So, a little later than I expected, I’m pleased to publish the next article in my series about Investment Idea Generation. In the first article in this series, I wrote about the topic of selecting investment goals, different types of assets and asset classes, and the different investment vehicles available to investors looking for alternatives to selecting individual holdings.
Investment Idea Generation can feel a bit overwhelming at first; an investor has thousands upon thousands of potential options for investment – the key is to keep things simple and to have a methodical approach to identifying good ideas. Most investors are overconfident when they begin; they believe that every idea they have is bound to make them money. As such, most investors rush into the process, piling money into the markets in every random idea that pops into their head, with little research or understanding of exactly what they’re investing in, and no game plan about what they’re going to do with the investment once they’ve made it.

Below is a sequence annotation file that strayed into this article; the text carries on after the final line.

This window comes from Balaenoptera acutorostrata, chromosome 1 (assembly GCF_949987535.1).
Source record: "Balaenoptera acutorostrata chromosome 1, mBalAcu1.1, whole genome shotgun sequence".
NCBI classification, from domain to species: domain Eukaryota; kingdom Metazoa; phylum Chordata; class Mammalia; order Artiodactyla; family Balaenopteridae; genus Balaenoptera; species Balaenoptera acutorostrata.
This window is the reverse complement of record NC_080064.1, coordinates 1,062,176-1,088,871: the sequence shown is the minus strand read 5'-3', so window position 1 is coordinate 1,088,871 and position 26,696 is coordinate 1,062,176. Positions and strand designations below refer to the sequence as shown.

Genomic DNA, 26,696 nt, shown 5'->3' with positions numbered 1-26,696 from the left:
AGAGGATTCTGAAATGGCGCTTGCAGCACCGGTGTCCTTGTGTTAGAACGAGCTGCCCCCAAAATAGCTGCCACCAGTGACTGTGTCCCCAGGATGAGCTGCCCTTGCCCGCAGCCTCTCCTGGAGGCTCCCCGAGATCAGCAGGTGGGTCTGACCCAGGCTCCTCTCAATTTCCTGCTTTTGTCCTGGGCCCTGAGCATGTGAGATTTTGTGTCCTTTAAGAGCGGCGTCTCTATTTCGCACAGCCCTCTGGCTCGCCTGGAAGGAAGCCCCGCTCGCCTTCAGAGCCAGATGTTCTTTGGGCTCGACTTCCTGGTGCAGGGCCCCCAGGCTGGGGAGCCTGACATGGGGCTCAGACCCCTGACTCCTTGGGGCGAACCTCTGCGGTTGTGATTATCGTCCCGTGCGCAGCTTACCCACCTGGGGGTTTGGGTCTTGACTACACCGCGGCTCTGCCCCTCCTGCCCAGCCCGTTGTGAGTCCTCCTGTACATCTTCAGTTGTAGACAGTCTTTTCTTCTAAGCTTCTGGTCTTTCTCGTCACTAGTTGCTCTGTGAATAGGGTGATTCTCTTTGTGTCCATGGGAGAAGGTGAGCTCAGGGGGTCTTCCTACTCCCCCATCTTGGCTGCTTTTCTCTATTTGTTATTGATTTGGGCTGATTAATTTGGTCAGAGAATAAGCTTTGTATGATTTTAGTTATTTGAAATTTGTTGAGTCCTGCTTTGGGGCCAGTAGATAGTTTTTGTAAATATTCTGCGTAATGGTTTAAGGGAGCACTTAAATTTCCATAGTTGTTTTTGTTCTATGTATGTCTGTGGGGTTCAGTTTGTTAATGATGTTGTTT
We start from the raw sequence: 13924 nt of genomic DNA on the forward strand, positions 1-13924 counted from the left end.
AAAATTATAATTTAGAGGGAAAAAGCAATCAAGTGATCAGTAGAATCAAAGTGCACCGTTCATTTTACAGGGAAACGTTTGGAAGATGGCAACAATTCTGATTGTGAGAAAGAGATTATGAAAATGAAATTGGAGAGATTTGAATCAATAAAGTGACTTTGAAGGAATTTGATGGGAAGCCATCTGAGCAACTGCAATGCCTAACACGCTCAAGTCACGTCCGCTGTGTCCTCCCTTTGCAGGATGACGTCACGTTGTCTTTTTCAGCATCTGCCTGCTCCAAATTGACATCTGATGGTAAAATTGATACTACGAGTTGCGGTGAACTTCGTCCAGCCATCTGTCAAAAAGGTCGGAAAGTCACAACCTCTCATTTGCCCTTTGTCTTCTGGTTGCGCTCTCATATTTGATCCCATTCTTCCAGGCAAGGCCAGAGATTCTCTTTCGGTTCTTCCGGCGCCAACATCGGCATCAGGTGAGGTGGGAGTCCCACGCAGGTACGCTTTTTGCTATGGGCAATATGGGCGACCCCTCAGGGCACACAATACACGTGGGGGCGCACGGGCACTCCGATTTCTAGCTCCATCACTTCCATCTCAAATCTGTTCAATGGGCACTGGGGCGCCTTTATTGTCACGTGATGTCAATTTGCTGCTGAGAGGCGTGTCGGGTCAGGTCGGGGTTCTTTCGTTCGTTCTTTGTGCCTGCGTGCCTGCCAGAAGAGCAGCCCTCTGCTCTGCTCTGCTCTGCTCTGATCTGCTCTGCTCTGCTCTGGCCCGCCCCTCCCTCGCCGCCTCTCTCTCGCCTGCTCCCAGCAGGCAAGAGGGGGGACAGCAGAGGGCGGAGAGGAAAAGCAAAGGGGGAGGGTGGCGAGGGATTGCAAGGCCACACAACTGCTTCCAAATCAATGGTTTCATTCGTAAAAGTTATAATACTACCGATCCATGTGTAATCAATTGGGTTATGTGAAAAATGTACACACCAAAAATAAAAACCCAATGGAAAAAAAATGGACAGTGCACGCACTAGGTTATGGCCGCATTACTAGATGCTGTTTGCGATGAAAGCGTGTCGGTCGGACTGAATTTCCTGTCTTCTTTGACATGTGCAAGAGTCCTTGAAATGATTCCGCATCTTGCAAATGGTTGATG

Unfortunately, I’m yet to meet a person whose every idea is correct. Most of us fall foul of emotions; suffer from logical fallacies; make rash and impulsive decisions and come to incorrect conclusions based on incomplete information. If we accept this to be true in general life, then it should be no different with our investments. The goal, therefore, is to slow down the decision-making process and ensure there are as many checks and balances between your capital and investing it in a bad investment idea.